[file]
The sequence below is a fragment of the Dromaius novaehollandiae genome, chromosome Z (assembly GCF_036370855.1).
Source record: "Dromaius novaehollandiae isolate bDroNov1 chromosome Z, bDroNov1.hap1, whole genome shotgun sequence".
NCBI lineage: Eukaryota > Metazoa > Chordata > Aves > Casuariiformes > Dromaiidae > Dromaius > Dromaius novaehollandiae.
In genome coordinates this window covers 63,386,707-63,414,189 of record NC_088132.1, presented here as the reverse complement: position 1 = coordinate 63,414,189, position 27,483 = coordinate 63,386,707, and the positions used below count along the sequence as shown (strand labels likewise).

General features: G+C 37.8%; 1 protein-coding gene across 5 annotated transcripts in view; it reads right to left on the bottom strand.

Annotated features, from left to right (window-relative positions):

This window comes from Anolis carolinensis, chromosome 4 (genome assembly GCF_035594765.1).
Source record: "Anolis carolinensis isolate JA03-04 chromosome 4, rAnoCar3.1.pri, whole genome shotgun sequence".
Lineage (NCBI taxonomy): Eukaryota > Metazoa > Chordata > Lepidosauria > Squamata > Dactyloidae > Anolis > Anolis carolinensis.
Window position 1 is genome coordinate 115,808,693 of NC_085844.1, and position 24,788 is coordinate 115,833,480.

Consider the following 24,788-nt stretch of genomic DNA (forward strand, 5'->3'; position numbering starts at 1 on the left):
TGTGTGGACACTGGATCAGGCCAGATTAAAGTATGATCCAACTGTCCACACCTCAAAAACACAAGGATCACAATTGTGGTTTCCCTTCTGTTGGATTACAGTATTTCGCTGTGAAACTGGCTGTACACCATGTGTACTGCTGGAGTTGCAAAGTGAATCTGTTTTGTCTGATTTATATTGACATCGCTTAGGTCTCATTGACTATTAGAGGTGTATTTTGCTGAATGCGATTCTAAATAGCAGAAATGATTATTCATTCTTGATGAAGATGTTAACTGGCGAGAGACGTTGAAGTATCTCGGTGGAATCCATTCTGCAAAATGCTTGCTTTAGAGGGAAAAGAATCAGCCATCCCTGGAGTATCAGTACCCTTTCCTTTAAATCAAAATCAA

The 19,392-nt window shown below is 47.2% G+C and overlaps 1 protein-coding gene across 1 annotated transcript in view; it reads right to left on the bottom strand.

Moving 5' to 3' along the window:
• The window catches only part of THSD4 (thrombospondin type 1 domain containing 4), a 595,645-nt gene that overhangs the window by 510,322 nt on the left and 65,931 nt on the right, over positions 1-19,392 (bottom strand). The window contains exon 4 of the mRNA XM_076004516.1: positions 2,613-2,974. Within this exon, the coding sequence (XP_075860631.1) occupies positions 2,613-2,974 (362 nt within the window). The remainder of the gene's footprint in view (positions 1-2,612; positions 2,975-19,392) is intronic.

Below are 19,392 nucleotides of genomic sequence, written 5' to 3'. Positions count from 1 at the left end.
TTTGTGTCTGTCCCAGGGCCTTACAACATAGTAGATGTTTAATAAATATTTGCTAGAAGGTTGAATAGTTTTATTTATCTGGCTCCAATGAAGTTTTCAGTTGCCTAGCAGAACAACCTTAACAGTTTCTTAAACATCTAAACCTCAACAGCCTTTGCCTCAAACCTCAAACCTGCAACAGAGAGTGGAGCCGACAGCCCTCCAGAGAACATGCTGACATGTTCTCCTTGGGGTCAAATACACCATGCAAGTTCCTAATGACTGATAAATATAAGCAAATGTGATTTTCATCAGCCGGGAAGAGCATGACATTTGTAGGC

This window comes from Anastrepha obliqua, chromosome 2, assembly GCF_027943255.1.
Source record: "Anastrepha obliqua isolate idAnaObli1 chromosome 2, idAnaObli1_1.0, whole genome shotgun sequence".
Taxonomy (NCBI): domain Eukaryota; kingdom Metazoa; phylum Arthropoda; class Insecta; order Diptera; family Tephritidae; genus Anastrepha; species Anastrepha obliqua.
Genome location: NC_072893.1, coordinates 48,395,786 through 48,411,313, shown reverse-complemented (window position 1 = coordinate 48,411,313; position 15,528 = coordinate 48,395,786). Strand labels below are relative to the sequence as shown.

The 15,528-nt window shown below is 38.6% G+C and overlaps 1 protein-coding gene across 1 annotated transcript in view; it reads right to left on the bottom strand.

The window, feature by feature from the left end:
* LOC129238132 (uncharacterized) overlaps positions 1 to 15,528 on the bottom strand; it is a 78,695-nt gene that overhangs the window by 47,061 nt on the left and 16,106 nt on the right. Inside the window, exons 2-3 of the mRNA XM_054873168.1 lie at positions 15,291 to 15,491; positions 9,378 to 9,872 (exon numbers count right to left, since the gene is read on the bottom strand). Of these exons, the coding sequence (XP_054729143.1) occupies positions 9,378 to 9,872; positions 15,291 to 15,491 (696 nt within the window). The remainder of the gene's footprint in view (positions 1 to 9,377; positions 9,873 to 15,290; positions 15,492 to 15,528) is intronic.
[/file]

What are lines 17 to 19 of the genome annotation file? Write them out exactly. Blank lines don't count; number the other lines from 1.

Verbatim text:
TTTGTGTCTGTCCCAGGGCCTTACAACATAGTAGATGTTTAATAAATATTTGCTAGAAGGTTGAATAGTTTTATTTATCTGGCTCCAATGAAGTTTTCAGTTGCCTAGCAGAACAACCTTAACAGTTTCTTAAACATCTAAACCTCAACAGCCTTTGCCTCAAACCTCAAACCTGCAACAGAGAGTGGAGCCGACAGCCCTCCAGAGAACATGCTGACATGTTCTCCTTGGGGTCAAATACACCATGCAAGTTCCTAATGACTGATAAATATAAGCAAATGTGATTTTCATCAGCCGGGAAGAGCATGACATTTGTAGGC

This window comes from Anastrepha obliqua, chromosome 2, assembly GCF_027943255.1.
Source record: "Anastrepha obliqua isolate idAnaObli1 chromosome 2, idAnaObli1_1.0, whole genome shotgun sequence".